We hear nowadays in literary criticism of a type of novel that is an ‘anti-novel’ and of a type of hero who is an ‘anti-hero’. I recently read an article which argued, rather well in my opinion, that the later philosophy of Wittgenstein is an anti-philosophy. One could say the same of the philosophie positive of Auguste Comte, who is often called the father of sociology. The principle with which Comte starts off his philosophy, ‘the fundamental law of mental development’, (...) would put an end to philosophy as traditionally conceived, and would replace it by science. According to Comte, human inquiry goes through three stages. In the first stage, the theological or fictive, men try to give explanations in terms of supernatural beings. At the second stage, the metaphysical or abstract, theological explanation has given way to explanation in terms of abstract entities such as Absolute Motion or Absolute Justice. In the third stage, the scientific or positive, metaphysical explanations have given way to scientific explanations, that is to explanations which do not refer to any unobservable entities but instead simply correlate observable phenomena with each other. This is a picture of intellectual history in which philosophy takes the place of theology and then science takes the place of philosophy. (shrink)
Everybody supports freedom—even authoritarians, though what they call freedom looks suspiciously like bondage. Rousseau begins The Social Contract with a flourish: ‘Man is born free, and everywhere he is in chains.’ He ends up by trying to persuade us that the chains, the restraints of law and organized society, are necessary for true freedom. He wants us to believe that true freedom, the freedom essential for human existence, is not the happy-go-lucky freedom of Liberty Hall, do as you like, but (...) the straight and narrow path of duty, of conformity to law. The universal popularity of the idea of freedom does not mean that everybody is really agreed about it. Plato, Rousseau, Hegel and his followers—they all talk of a true or genuine freedom, but they oppose this to Liberty Hall, to doing as you please. (shrink)
Professor Maurice Cranston, who died suddenly on 5 November 1993, was a man of many talents. Pre-eminent as a biographer of Locke and Rousseau, he was also distinguished for his own contribution to political philosophy and for his capacity to expound the political thought of others in clear, simple language. He did this with great success not only in the lecture room but also in numerous broadcast talks and discussions, notably on the Third Programme of the BBC. In his academic (...) work he was particularly well informed on French political thought, contemporary as much as classical, and he wrote extensively on Sartre and more briefly on Camus and Foucault. He was himself fluent in the French language and he translated Rousseau's Social Contract and Discourse on Inequality for the Penguin Classics series. He was proficient in German and Italian too, and he knew enough Danish to translate a book on Wittgenstein written in that language. His love of literature often led him to illustrate philosophical points with apt examples from classical novels. He even wrote a couple of novels himself in his youth. It will be plain from this brief catalogue that he was an eminently civilized person. He was, in addition, an exceptionally friendly man and engagingly modest about his own abilities. (shrink)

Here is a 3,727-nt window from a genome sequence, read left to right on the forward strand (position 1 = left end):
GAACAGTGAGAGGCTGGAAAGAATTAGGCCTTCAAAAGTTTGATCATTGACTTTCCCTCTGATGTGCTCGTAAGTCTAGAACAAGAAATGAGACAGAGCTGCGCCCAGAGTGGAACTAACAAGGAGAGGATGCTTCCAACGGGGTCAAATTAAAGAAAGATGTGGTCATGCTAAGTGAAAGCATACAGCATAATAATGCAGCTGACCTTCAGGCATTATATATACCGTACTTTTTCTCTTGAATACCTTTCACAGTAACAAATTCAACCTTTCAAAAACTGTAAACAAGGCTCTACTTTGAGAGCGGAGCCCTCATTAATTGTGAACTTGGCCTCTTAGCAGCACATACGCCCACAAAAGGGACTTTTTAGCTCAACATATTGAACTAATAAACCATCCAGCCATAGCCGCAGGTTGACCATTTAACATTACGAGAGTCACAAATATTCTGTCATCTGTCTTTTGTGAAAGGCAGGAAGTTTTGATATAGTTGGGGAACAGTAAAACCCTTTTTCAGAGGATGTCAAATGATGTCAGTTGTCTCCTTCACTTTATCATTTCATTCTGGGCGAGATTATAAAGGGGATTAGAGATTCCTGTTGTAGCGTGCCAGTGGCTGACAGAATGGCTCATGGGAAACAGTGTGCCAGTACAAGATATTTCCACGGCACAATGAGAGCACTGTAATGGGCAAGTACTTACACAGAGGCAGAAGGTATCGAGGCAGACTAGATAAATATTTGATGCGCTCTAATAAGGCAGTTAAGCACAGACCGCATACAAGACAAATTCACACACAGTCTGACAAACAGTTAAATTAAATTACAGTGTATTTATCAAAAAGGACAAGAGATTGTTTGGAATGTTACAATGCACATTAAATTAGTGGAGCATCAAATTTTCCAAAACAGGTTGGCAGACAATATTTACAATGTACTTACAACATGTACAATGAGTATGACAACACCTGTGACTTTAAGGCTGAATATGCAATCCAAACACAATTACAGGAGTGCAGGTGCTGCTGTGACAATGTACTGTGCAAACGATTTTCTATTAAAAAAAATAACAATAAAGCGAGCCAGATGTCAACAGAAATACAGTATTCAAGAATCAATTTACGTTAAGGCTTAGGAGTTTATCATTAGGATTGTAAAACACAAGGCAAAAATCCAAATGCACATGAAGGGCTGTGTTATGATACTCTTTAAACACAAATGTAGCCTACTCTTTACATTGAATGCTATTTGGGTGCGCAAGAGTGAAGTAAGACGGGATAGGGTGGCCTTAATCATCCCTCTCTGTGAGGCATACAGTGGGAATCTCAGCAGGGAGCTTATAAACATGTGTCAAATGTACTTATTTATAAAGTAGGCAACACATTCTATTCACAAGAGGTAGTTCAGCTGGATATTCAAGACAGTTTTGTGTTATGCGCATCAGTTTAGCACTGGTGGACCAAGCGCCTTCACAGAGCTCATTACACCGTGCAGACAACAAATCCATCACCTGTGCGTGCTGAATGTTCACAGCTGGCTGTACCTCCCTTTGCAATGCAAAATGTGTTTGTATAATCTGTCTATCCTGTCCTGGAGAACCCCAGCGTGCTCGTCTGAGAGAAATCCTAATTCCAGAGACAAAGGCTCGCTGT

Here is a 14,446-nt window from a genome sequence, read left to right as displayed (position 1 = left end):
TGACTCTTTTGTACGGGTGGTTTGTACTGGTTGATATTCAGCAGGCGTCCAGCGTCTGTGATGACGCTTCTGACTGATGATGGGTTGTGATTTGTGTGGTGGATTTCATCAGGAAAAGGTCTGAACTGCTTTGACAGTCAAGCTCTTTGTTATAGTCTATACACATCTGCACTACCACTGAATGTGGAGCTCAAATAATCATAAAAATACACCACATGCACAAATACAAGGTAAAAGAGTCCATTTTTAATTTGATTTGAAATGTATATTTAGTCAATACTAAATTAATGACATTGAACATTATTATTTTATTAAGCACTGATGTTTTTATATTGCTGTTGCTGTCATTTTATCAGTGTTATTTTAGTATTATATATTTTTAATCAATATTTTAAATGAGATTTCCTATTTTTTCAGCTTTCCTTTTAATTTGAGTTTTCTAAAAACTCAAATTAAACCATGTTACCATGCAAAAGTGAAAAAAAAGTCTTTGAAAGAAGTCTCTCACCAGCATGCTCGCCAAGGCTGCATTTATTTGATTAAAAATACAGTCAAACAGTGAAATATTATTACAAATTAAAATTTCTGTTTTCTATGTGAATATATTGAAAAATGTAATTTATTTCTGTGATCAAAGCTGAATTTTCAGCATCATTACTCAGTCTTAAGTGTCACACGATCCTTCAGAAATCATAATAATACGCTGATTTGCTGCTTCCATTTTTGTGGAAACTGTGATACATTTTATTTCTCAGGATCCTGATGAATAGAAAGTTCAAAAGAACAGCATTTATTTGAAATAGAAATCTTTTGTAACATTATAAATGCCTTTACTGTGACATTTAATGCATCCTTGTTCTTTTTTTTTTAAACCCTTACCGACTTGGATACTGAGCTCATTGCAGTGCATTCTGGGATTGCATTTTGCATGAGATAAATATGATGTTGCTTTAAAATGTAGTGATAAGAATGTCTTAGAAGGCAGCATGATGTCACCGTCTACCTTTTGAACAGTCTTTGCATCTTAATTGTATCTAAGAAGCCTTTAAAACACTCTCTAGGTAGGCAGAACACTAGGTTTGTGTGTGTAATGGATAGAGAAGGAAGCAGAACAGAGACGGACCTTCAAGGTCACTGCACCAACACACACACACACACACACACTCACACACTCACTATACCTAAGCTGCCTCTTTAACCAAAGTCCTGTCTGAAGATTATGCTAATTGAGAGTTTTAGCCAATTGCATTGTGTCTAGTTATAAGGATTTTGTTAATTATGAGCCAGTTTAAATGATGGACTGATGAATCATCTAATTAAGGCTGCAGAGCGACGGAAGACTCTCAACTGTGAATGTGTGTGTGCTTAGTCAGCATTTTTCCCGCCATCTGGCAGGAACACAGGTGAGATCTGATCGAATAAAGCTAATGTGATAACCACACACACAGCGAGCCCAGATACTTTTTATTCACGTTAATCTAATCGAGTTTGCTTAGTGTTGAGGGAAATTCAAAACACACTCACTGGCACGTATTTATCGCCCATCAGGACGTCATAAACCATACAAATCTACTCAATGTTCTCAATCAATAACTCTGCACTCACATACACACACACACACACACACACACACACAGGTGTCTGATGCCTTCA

In the introductory chapter of his essay on Utilitarianism, John Stuart Mill says his aim is to contribute towards the understanding of utilitarianism and towards ‘such proof as it is susceptible of’. He immediately adds that ‘this cannot be proof in the ordinary and popular meaning of the term’ because ‘ultimate ends are not amenable to direct proof’. A proof that something is good has to show that it is ‘a means to something admitted to be good without proof’. But, (...) he goes on, this does not imply that a formula of ultimate ends can only be accepted on ‘blind impulse, or arbitrary choice’. It can be rationally discussed and subjected to proof in a wider sense of that word. ‘Considerations may be presented capable of determining the intellect either to give or withhold its assent to the doctrine; and this is equivalent to proof.’. (shrink)
In Plautus and elsewhere in old Latin there is an imperative suffix -mino of medio-deponential meaning: opperimino, PL True. 188, progredimino, id. Pseud. 859, arbitramino, id. Epid. 695, praefamino, Cato, RR. 141, 2, famino Paul. Fest. 62, 10, Th., all 2 sg.; in legal documents, antestamino, in the XII Tables, fruimino, CIL. 1, 199, profitemino in Lex Iulia Municipalis, all 3 sg. The generally accepted explanation of the form is that it arose from a contamination of the ordinary 2 pl. (...) medio-passive imperative in -mini and the 2, 3 sg. forms in -to, Lindsay, Latin Language, p. 517, Von Planta, Gramm. d. oskisch-umbr. Dial. II, pp. 310 sqq., Buck, Elementarb. d. oskisch-umbr. Dial. p. 112, Sommer, Hdb. d. lat. Laut- u. Formenlehre, p. 366, Stolz, Lat. Gramm*. p. 158. The Oskan and the Umbrian forms in -mo, -mu, U. spahamu, eturstahmu, persnimu, O. censamur, all of 2 or 3 sg., and U. arsmahamo, caterahamo of 2 or 3 pi., are identified with the Lat. -minō forms on the assumption that the Osk-Umbr. -mu represents an older *-mnō which in turn arose by syncope from -*menō Von Planta, l.c. This explanation is the most satisfactory that has been given, and we may suppose that Latin, Oskan, and Umbrian had an imperative form in *-menō. (shrink)